Top men’s lifestyle publisher CraveOnline has unveiled a revamped version of its manliest of male verticals, LiveOutdoors.com, targeting adventuresome 25 to 34-year-olds who like hunting, fishing, camping and shooting the rapids.
While the more sensitive sectors of society might view these types as macho, Bambi-killing primordials, they have a strong appeal to advertisers.
“It’s definitely an affluent guy, with a high level of engagement,” said Geoff Schiller, chief revenue officer of CraveOnline’s parent company EvolveMedia, of LiveOutdoors’ audience. And, he points out, while “it’s a heavy make skew, we do reach females, too.”
LiveOutdoors’ roster of corporate sponsors currently includes big names RAM, Carhartt, BFGoodrich, Texas Tourism, Energizer, John Deere and REI, and it hopes to attract more with a refreshed slate that includes recurring features “Adventure Tripping,” “Get Out Alive,” “Pushing Limits” and “Mother Earth” and ongoing series such as “The Enlightened Outdoorsman.”
According to Schiller, what makes the revamped LiveOutdoors appealing to users and advertisers alike is its journalistic, experiential content, which stands in contrast to the prescriptive, how-to approach of competitors in the vertical like the Carbon Media Group.
To that end, LiveOutdoors has added new managing editor David Rosenfeld, whose prior journalistic endeavors have included salmon fishing in Alaska, exploring a silver mine in Bolivia and investigating an off-the-grid community in the Arizona desert. He is joined by another new hire, outdoorsman and survival expert Rich Wright, an avid wildlife photographer who spent nine years on the Tahoe Nordic Search and Rescue team and has been teaching earth/survival skills to children and adults for the last five years.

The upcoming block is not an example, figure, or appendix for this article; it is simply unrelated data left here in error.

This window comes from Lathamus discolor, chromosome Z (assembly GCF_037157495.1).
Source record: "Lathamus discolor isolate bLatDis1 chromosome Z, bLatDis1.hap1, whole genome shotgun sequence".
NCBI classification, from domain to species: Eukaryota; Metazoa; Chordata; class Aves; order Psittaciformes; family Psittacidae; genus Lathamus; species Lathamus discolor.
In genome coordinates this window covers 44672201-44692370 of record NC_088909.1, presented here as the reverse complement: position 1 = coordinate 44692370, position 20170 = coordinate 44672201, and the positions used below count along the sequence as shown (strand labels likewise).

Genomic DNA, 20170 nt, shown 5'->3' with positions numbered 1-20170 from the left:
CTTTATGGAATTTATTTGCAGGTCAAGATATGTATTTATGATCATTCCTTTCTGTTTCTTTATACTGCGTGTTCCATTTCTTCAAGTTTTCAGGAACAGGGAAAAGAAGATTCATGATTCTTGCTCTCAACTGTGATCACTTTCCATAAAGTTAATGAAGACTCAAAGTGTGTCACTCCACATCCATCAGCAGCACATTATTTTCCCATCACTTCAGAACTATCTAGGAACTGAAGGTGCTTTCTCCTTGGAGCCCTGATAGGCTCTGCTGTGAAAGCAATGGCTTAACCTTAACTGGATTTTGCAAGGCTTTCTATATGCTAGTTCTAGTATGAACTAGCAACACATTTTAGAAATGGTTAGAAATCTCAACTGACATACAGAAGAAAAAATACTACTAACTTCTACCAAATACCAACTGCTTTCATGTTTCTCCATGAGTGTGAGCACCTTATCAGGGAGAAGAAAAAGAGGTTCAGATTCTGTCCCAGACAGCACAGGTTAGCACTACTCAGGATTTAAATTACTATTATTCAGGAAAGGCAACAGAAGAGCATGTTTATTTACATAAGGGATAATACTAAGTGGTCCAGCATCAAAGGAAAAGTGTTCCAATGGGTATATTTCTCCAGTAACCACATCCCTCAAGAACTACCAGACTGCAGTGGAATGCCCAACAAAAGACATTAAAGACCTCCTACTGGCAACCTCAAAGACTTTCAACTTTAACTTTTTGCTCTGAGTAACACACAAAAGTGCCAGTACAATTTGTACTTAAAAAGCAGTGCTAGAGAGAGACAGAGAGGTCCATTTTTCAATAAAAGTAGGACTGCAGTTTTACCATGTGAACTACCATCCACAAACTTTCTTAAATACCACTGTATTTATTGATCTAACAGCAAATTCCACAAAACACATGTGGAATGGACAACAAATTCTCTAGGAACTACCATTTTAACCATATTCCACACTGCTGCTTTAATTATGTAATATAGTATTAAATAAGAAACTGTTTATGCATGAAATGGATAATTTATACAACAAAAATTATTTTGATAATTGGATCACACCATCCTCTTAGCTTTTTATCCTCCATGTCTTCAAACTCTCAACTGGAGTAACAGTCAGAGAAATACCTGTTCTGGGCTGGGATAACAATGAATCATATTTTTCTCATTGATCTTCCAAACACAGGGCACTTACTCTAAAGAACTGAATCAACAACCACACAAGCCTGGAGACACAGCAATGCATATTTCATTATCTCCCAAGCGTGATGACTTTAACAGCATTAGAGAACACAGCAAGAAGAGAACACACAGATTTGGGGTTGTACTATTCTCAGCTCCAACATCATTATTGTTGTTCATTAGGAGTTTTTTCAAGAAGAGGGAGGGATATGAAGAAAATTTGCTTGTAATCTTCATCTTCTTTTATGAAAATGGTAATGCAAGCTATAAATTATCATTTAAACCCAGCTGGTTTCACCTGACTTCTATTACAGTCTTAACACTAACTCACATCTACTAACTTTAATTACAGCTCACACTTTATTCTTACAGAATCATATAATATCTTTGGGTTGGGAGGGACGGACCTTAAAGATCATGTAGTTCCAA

LiveOutdoors will also roll out special sections in 2016 including the SHOT Show Conference in January, a Spring Fishing Guide in April, a Summer Camping Guide in June, the Outdoor Retailer Show in August and a Fall Hunting Guide in October.
“We want to provide a real compelling experience across both editorial and video that’s lifestyle-driven,” Schiller said.
LiveOutdoors will be relying on its in-house content studio to produce its video content, whether it’s a green screen shot on a soundstage or a piece of on-location action.
“We’ve gotten a lot of accolades for being on par with what you’d see on cable,” Schiller said. And, as LiveOutdoors moves forward with new productions, “we don’t want to sacrifice quality for sake of scale.”